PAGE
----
30 Games Of April – Day 5

Ridge Racer Revolution
Factfile
Developed by:Namco
Released:1996
Format played:Playstation



Gaming development and console power has undoubtedly led to more complex, gaming experiences for players. Be it the in depth strategy of Total War, the cinema like experience of Uncharted or the moral quandaries presented by the likes of Life Is Strange. In sporting terms, this has manifested in a move towards simulation. This is evident with the annual FIFA / PES battle or the attention to detail of something like MLB The Show.

Racing games have also had a foot in the simulation pond, dating back to Geoff Crammond’s F1GP on the Amiga. More recently Gran Turismo has dominated the Playstation scene and whilst its attention to detail and the strive for perfection is admirable, it leaves me a little cold. There are the occasional exceptions – Motorstorm and Burnout for instance – but the trend has been distinctly toward realism and away from arcade thrills.

My fondest racing memories are from the arcades, tearing along the beach in Out Run or chasing down bad guys in Chase HQ. Sat in a custom cabinet, huge screen in front, gear stick to the side and steering wheel clasped in sweaty hands, there are few more viscerally thrilling gaming experiences.

By the time the Playstation launched, it was finally possible to bring the arcade experience home, at least in a visual sense. Ridge Racer Revolution was home-console exclusive sequel to Namco’s arcade smash Ridge Racer but more resonant for me, it was the first game I ever bought my brother for his sparkling new PS1. I know, fascinating stuff, right?

Taking elements from the full-on arcade sequel Ridge Racer 2, Revolution expanded the original Ridge formula, notably adding a multiplayer option. Being a single player grumpus, this is of course of little interest to me. The core of the game is broadly unchanged; Ridge Racer has always offered a fast paced, drift focus arcade tear up.

Jumping into your choice of car and hitting the track, you can opt to view the action from either in the cockpit or behind the car. I nearly always opt for the 3rd person option in racing games but there is something about Ridge Racer, probably due to its arcade roots, that makes me stick to viewing the action through the windscreen. This viewing mode seems to enhance what is a rapid game. Cars fly around the track at speed, scenery zipping past in the blink of an eye. There are a choice of vehicles (and more unlockable) and each feels genuinely unique, the player left to make the trade off between speed and handling.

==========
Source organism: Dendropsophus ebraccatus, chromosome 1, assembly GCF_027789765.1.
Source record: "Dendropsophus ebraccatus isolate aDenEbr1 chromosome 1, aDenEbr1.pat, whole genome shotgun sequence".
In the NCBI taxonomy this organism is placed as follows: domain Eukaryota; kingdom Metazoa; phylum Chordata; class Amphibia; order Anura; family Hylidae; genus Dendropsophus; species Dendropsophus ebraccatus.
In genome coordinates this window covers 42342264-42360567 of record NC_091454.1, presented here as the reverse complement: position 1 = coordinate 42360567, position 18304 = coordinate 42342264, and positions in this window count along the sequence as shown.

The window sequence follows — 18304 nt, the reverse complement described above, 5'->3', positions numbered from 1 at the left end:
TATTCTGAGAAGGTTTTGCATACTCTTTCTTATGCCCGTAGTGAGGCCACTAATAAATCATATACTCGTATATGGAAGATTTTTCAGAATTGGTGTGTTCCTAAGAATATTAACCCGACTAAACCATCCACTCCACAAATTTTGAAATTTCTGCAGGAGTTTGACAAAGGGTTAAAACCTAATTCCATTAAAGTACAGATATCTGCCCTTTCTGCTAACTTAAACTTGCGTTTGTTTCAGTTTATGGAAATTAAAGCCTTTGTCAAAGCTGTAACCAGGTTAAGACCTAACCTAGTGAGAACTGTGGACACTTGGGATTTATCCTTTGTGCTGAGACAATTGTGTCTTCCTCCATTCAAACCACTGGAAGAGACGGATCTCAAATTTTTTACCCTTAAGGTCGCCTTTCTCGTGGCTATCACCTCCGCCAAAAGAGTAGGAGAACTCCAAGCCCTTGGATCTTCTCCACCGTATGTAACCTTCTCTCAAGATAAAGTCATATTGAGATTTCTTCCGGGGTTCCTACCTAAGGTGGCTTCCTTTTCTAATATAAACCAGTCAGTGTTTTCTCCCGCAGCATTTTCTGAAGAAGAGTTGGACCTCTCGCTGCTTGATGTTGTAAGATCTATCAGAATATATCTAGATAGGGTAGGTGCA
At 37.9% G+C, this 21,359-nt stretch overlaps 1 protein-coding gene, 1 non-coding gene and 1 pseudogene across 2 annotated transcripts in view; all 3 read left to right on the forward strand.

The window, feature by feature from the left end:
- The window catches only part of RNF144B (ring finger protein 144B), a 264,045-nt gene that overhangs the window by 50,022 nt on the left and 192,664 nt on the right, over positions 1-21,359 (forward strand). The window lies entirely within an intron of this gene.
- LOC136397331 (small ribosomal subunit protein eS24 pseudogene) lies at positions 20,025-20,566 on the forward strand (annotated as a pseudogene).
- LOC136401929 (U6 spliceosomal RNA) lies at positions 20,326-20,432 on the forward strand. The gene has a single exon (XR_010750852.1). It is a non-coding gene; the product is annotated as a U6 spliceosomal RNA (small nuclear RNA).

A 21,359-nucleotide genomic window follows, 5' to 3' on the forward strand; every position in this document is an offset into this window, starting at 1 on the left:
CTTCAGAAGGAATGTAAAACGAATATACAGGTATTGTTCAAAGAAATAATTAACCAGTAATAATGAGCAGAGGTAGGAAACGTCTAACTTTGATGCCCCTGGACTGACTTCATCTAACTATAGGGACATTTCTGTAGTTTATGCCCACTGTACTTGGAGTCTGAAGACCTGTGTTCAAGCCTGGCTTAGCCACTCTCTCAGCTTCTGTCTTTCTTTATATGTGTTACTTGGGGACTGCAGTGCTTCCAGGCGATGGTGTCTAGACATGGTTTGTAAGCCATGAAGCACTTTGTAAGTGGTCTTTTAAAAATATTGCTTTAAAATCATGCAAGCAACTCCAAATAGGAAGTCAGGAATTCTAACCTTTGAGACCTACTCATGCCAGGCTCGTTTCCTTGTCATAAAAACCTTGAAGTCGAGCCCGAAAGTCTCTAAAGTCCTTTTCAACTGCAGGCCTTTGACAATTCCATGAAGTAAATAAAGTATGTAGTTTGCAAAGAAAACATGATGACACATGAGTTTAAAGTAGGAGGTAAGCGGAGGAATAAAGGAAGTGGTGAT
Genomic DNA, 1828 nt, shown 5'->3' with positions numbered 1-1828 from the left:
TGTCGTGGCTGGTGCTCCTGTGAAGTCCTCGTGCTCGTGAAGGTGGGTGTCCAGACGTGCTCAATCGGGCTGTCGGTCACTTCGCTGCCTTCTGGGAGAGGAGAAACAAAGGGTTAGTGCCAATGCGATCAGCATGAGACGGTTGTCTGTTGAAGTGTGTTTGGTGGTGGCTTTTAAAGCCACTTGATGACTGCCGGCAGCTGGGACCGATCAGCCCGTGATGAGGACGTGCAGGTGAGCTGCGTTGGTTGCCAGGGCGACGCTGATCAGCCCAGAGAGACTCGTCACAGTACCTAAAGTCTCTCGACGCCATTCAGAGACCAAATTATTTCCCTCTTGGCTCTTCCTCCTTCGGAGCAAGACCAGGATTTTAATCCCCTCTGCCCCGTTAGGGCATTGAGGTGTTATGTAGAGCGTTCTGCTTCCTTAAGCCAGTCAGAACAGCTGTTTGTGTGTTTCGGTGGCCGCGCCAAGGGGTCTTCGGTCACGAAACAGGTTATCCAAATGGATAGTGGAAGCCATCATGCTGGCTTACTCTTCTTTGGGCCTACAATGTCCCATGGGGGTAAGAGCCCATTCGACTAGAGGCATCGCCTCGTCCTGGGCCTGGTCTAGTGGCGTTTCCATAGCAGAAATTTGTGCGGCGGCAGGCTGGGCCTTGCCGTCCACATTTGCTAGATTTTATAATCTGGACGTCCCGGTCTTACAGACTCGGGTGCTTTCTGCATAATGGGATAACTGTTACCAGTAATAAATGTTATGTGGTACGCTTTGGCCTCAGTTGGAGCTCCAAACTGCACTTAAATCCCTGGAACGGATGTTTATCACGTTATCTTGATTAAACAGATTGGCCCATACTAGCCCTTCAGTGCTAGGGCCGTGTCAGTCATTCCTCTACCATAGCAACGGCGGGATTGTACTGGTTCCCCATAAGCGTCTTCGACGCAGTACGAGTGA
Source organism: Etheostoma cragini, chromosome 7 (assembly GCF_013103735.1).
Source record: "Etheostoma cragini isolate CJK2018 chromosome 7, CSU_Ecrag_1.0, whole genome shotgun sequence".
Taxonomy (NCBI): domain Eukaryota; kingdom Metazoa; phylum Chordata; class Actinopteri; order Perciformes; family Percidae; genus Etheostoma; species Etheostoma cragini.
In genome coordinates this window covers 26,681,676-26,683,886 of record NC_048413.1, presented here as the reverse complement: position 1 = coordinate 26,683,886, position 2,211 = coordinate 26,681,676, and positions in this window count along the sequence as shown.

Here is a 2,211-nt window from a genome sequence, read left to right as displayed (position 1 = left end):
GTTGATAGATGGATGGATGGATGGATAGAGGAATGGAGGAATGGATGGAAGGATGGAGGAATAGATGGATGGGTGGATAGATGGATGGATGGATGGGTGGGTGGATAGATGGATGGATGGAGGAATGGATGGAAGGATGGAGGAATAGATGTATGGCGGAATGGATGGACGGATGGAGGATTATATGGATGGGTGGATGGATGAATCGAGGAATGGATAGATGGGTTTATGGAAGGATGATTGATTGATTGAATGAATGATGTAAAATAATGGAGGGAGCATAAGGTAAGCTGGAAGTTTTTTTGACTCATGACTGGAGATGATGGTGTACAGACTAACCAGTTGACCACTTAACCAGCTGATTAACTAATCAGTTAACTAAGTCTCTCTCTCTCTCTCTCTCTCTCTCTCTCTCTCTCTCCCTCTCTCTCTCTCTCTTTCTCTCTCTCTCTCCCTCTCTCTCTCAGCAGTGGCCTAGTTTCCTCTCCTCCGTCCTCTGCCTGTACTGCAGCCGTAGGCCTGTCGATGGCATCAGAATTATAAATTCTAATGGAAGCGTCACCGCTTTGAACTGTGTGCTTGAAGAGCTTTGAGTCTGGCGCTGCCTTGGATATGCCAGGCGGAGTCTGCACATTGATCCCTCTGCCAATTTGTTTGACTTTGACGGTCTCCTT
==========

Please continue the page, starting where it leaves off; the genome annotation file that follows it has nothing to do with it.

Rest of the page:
20-some years on it’s not much of a looker but get past the blocky textures and you can still appreciate the detail. And besides, graphical fidelity is no good if your car moves like a dog and here Revolution continues to score highly. It’s a nice drive too, tracks encouraging aggressive driving whilst at the same time punishing recklessness, success achieved through a combination of speed and finesse.

There are a handful of modes and unlockables but effectively the game is built around a single track, which seems unconscionable now. AI is fairly suspect too. In one race I had a nightmare of a lap, smashing into everything and losing considerable time and yet within just a few turns I had caught up with the back markers, as if they were waiting for me. And if you do crash there is little in the way of punishment, your car incurring no damage and only moderately impacting your race pace.

The key mechanic behind Ridge Racer has always been drifting and it is here where I became frustrated. I have never been able to master the art, instead relying on simply holding the accelerator down and steaming round corners full pelt, my crude attempts at drifting proving fruitless as I enter a time-sapping spin.

Revolution is a throwback to a simpler time. Thumbing its nose at the po-faced simulations that concentrate so hard on capturing the detail that they forget to capture the fun, this is an arcade-perfect racer that encompasses both the positive and negative connotations of the term. Lacking the long term gameplay one might expect from a modern day racer, this nonetheless remains perfect for a quick lap around the track and immensely satisfying to drive.

Plus you get a game of Galaga ’88 to play whilst it loads.

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